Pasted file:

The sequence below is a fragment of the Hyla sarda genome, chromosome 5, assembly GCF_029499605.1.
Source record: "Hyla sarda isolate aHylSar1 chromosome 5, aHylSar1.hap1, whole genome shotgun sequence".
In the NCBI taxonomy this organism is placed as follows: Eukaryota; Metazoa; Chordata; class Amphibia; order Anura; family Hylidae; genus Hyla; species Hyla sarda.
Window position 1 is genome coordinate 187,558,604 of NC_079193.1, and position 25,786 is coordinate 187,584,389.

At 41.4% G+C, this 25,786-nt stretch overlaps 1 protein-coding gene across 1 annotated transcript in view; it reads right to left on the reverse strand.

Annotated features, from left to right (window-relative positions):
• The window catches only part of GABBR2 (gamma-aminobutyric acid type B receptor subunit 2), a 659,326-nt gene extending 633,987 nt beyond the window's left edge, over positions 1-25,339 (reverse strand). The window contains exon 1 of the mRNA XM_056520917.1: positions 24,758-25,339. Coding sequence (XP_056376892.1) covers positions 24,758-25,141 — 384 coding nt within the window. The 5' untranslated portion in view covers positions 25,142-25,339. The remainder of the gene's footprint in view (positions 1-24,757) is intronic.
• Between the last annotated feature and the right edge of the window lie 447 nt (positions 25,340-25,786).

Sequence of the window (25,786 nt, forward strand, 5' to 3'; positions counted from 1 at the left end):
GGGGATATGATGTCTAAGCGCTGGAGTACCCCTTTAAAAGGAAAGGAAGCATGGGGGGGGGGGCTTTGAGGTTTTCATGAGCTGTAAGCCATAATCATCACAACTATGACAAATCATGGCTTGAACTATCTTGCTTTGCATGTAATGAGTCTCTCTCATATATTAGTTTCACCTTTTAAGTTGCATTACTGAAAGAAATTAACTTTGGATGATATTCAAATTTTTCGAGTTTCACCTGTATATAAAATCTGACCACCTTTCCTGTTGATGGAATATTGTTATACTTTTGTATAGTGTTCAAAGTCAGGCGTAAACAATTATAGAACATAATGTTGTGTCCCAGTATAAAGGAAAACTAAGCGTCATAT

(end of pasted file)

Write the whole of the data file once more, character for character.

The sequence below is a fragment of the Hyla sarda genome, chromosome 5, assembly GCF_029499605.1.
Source record: "Hyla sarda isolate aHylSar1 chromosome 5, aHylSar1.hap1, whole genome shotgun sequence".
In the NCBI taxonomy this organism is placed as follows: Eukaryota; Metazoa; Chordata; class Amphibia; order Anura; family Hylidae; genus Hyla; species Hyla sarda.
Window position 1 is genome coordinate 187,558,604 of NC_079193.1, and position 25,786 is coordinate 187,584,389.

At 41.4% G+C, this 25,786-nt stretch overlaps 1 protein-coding gene across 1 annotated transcript in view; it reads right to left on the reverse strand.

Annotated features, from left to right (window-relative positions):
• The window catches only part of GABBR2 (gamma-aminobutyric acid type B receptor subunit 2), a 659,326-nt gene extending 633,987 nt beyond the window's left edge, over positions 1-25,339 (reverse strand). The window contains exon 1 of the mRNA XM_056520917.1: positions 24,758-25,339. Coding sequence (XP_056376892.1) covers positions 24,758-25,141 — 384 coding nt within the window. The 5' untranslated portion in view covers positions 25,142-25,339. The remainder of the gene's footprint in view (positions 1-24,757) is intronic.
• Between the last annotated feature and the right edge of the window lie 447 nt (positions 25,340-25,786).

Sequence of the window (25,786 nt, forward strand, 5' to 3'; positions counted from 1 at the left end):
GGGGATATGATGTCTAAGCGCTGGAGTACCCCTTTAAAAGGAAAGGAAGCATGGGGGGGGGGGCTTTGAGGTTTTCATGAGCTGTAAGCCATAATCATCACAACTATGACAAATCATGGCTTGAACTATCTTGCTTTGCATGTAATGAGTCTCTCTCATATATTAGTTTCACCTTTTAAGTTGCATTACTGAAAGAAATTAACTTTGGATGATATTCAAATTTTTCGAGTTTCACCTGTATATAAAATCTGACCACCTTTCCTGTTGATGGAATATTGTTATACTTTTGTATAGTGTTCAAAGTCAGGCGTAAACAATTATAGAACATAATGTTGTGTCCCAGTATAAAGGAAAACTAAGCGTCATAT